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Articles Tagged with NFL bankruptcies

Charlotte Bankruptcy Lawyer Bryan W. Stone of Arnold & Smith, PLLC answers the question “What are my alternatives to bankruptcy ?”

Hall-of-fame defensive tackle Warren Sapp earned $50 million in his football-playing career. In 2012, within five years of his retirement from football, Sapp declared bankruptcy.

Charlotte Bankruptcy Lawyer Bryan W. Stone of Arnold & Smith, PLLC answers the question “Can I get credit after filing personal bankruptcy?”


Bad habits push people into bankruptcy. Gamblers gamble away their earnings, addicts squander their fortunes on drugs or sex. Misfortune plays its cards—unexpected medical bills, uninsured property damage, loss of employment.

Football tackle Charlotte Bankruptcy Lawyer North Carolina Chapter 11 Bankruptcy AttorneySometimes, however, the cause of a bankruptcy is more elusive. Elusiveness is often defined by its nearness to the human heart, and few things are closer to the human heart than spending. People make money to spend money. People must spend money to live; they must pay their bills.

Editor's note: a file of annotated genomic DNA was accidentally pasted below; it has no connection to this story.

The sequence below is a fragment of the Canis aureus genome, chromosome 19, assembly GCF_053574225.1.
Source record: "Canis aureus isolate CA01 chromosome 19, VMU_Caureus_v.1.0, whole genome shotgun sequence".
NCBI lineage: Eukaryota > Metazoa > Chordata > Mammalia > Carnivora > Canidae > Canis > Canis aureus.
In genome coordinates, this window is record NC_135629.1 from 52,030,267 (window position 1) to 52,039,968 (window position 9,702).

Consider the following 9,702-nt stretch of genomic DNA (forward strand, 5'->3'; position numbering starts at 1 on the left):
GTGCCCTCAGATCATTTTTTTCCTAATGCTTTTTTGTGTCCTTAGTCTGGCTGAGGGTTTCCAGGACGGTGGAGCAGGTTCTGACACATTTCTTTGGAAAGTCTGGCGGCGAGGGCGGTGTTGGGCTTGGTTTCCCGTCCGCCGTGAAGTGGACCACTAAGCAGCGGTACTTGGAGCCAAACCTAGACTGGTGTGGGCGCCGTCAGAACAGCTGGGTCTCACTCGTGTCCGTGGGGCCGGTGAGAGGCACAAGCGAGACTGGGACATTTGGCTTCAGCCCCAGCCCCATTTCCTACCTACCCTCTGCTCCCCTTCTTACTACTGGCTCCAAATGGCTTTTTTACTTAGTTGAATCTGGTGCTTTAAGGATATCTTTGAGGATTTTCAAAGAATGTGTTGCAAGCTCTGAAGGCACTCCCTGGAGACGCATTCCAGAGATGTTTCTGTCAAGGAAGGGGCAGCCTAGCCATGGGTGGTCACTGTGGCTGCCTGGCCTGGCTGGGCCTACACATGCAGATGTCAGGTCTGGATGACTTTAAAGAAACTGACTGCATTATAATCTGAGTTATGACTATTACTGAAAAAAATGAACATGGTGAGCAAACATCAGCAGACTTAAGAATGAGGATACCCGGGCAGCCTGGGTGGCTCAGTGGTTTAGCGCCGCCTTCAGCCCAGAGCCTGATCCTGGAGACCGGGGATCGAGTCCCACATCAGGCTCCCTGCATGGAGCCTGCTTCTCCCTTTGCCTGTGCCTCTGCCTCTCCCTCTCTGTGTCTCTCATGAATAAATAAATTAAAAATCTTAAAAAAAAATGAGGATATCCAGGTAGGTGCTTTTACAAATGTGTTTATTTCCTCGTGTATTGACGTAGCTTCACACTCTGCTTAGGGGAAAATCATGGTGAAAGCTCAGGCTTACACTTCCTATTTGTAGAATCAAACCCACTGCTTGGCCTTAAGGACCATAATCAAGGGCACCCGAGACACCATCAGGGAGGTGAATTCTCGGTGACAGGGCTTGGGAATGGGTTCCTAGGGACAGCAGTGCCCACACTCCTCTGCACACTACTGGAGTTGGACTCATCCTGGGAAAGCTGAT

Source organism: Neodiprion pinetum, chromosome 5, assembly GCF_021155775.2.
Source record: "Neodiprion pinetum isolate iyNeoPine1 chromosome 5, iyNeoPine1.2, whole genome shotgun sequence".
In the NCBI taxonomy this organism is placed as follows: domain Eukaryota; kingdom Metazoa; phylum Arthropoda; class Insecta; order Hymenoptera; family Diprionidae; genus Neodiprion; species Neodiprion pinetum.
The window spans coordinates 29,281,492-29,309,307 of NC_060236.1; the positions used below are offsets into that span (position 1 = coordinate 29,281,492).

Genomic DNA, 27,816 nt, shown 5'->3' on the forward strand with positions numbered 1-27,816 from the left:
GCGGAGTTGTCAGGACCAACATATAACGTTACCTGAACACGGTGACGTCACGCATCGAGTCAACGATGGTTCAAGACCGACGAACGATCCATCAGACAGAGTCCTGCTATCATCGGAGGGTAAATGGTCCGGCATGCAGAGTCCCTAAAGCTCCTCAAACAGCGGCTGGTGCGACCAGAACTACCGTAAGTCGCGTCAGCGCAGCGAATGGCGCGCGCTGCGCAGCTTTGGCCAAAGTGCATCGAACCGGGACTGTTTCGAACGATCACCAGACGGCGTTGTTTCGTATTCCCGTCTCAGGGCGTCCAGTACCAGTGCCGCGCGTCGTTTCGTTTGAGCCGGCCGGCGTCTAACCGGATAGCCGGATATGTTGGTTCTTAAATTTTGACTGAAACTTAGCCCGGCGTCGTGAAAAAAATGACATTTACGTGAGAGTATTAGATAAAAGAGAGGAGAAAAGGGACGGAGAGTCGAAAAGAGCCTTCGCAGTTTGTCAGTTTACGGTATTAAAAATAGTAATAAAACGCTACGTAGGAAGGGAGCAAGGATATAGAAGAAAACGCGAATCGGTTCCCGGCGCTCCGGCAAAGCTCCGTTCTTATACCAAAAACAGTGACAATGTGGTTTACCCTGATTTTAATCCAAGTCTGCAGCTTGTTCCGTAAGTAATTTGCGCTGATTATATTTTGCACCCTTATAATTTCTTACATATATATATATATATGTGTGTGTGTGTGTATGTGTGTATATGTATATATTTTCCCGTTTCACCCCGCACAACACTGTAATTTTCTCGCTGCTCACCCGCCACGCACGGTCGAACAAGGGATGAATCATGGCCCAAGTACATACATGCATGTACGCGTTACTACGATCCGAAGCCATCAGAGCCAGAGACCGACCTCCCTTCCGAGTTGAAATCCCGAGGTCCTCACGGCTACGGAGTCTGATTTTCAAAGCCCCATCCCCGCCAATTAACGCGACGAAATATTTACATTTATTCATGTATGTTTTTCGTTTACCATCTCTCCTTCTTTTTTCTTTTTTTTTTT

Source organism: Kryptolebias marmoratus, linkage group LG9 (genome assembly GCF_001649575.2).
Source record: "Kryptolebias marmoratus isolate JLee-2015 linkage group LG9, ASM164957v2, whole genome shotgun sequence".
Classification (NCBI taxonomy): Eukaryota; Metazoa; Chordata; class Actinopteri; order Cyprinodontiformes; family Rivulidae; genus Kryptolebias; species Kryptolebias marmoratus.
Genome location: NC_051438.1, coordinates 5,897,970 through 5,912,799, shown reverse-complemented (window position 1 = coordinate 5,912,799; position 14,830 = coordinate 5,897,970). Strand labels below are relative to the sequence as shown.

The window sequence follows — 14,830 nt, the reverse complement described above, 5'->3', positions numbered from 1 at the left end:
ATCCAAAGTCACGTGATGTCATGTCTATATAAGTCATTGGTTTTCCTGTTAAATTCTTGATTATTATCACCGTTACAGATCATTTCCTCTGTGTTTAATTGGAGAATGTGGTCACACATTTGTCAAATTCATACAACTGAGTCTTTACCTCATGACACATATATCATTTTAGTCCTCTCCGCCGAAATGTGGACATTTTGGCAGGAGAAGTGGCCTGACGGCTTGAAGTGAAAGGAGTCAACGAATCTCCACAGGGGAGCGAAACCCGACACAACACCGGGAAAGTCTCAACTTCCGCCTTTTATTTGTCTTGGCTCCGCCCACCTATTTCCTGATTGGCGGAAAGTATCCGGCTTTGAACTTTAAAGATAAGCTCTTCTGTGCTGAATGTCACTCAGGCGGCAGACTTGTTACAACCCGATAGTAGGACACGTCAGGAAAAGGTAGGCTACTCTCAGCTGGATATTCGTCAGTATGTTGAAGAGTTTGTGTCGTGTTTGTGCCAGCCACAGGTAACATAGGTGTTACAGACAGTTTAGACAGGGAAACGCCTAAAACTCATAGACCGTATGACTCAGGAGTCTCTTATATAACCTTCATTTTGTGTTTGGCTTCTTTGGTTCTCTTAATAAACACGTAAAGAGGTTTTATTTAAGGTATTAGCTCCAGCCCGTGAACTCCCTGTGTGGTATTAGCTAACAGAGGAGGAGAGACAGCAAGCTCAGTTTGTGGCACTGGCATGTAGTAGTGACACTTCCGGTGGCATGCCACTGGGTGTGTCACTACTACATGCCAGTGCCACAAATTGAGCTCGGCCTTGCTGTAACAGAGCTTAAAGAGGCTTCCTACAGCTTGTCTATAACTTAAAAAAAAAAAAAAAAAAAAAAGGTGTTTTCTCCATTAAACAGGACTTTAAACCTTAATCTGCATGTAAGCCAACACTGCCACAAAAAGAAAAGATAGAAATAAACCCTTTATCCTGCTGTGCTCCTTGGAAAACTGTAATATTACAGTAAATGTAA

But sometimes people spend money when they shouldn’t, and they buy things they can’t afford.

Now former Detroit Lions defensive lineman Luther Elliss is reaching out to rookies in the National Football League whose beginning salaries will range from the hundreds-of-thousands to millions of dollars. He is trying to stop them from traveling the same, difficult path he travelled. For Elliss, a two-time Pro Bowl player who made $11 million playing for the Lions, that path included bankruptcy.

Elliss said he never had drug problems, and he didn’t like to gamble. He just liked to spend, and he spent big on the wrong things. Elliss said young people—especially successful young people—feel they are invincible. When top-notch performers make bad choices with money, Elliss said, they are reluctant to seek out help. “Nobody wants to admit that they’re not Superman, that there’s no Kryptonite out there,” he said.

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